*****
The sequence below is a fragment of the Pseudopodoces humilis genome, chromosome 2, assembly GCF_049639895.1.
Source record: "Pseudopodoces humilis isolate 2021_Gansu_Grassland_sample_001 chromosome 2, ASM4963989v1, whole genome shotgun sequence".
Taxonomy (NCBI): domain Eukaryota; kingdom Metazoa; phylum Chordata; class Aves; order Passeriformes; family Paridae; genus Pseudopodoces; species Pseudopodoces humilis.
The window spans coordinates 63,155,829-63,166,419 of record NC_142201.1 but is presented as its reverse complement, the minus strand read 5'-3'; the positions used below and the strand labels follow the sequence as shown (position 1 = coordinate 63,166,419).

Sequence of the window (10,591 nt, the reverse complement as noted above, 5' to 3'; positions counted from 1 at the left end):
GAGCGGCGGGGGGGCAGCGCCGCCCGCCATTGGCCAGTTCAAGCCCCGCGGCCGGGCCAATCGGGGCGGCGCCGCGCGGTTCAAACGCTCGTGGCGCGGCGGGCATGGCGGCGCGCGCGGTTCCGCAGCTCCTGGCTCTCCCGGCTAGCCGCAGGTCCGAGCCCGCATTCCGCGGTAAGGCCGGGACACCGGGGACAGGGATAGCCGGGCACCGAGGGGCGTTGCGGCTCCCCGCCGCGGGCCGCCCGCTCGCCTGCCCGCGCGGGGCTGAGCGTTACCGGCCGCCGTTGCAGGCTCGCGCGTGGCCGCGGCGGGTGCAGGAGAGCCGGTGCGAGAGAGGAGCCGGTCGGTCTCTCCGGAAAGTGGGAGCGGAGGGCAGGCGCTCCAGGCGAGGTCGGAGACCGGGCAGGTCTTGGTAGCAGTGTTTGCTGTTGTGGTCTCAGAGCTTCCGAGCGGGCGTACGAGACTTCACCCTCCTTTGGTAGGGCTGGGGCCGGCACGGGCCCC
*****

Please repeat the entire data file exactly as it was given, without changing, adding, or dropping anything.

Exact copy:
The sequence below is a fragment of the Pseudopodoces humilis genome, chromosome 2, assembly GCF_049639895.1.
Source record: "Pseudopodoces humilis isolate 2021_Gansu_Grassland_sample_001 chromosome 2, ASM4963989v1, whole genome shotgun sequence".
Taxonomy (NCBI): domain Eukaryota; kingdom Metazoa; phylum Chordata; class Aves; order Passeriformes; family Paridae; genus Pseudopodoces; species Pseudopodoces humilis.
The window spans coordinates 63,155,829-63,166,419 of record NC_142201.1 but is presented as its reverse complement, the minus strand read 5'-3'; the positions used below and the strand labels follow the sequence as shown (position 1 = coordinate 63,166,419).

Sequence of the window (10,591 nt, the reverse complement as noted above, 5' to 3'; positions counted from 1 at the left end):
GAGCGGCGGGGGGGCAGCGCCGCCCGCCATTGGCCAGTTCAAGCCCCGCGGCCGGGCCAATCGGGGCGGCGCCGCGCGGTTCAAACGCTCGTGGCGCGGCGGGCATGGCGGCGCGCGCGGTTCCGCAGCTCCTGGCTCTCCCGGCTAGCCGCAGGTCCGAGCCCGCATTCCGCGGTAAGGCCGGGACACCGGGGACAGGGATAGCCGGGCACCGAGGGGCGTTGCGGCTCCCCGCCGCGGGCCGCCCGCTCGCCTGCCCGCGCGGGGCTGAGCGTTACCGGCCGCCGTTGCAGGCTCGCGCGTGGCCGCGGCGGGTGCAGGAGAGCCGGTGCGAGAGAGGAGCCGGTCGGTCTCTCCGGAAAGTGGGAGCGGAGGGCAGGCGCTCCAGGCGAGGTCGGAGACCGGGCAGGTCTTGGTAGCAGTGTTTGCTGTTGTGGTCTCAGAGCTTCCGAGCGGGCGTACGAGACTTCACCCTCCTTTGGTAGGGCTGGGGCCGGCACGGGCCCC